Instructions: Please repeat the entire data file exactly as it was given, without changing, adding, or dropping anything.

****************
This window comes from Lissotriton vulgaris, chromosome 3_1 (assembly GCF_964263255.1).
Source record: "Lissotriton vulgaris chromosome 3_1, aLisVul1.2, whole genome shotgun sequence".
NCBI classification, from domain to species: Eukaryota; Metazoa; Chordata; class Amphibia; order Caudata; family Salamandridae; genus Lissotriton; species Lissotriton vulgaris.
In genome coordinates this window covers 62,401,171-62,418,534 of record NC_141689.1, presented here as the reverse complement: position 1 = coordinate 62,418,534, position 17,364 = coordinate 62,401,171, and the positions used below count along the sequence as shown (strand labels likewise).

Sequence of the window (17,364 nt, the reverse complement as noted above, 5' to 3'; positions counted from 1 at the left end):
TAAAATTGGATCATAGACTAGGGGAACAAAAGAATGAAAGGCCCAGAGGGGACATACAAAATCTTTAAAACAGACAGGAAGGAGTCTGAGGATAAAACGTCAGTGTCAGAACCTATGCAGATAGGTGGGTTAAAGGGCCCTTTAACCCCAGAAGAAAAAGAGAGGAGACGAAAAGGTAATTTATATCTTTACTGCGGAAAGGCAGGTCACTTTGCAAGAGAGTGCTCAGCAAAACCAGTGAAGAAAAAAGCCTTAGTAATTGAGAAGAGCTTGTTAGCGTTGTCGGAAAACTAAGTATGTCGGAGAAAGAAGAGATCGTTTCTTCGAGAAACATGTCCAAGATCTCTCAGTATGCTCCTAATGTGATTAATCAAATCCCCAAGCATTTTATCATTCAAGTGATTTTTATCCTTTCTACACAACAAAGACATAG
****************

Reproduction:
This window comes from Lissotriton vulgaris, chromosome 3_1 (assembly GCF_964263255.1).
Source record: "Lissotriton vulgaris chromosome 3_1, aLisVul1.2, whole genome shotgun sequence".
NCBI classification, from domain to species: Eukaryota; Metazoa; Chordata; class Amphibia; order Caudata; family Salamandridae; genus Lissotriton; species Lissotriton vulgaris.
In genome coordinates this window covers 62,401,171-62,418,534 of record NC_141689.1, presented here as the reverse complement: position 1 = coordinate 62,418,534, position 17,364 = coordinate 62,401,171, and the positions used below count along the sequence as shown (strand labels likewise).

Sequence of the window (17,364 nt, the reverse complement as noted above, 5' to 3'; positions counted from 1 at the left end):
TAAAATTGGATCATAGACTAGGGGAACAAAAGAATGAAAGGCCCAGAGGGGACATACAAAATCTTTAAAACAGACAGGAAGGAGTCTGAGGATAAAACGTCAGTGTCAGAACCTATGCAGATAGGTGGGTTAAAGGGCCCTTTAACCCCAGAAGAAAAAGAGAGGAGACGAAAAGGTAATTTATATCTTTACTGCGGAAAGGCAGGTCACTTTGCAAGAGAGTGCTCAGCAAAACCAGTGAAGAAAAAAGCCTTAGTAATTGAGAAGAGCTTGTTAGCGTTGTCGGAAAACTAAGTATGTCGGAGAAAGAAGAGATCGTTTCTTCGAGAAACATGTCCAAGATCTCTCAGTATGCTCCTAATGTGATTAATCAAATCCCCAAGCATTTTATCATTCAAGTGATTTTTATCCTTTCTACACAACAAAGACATAG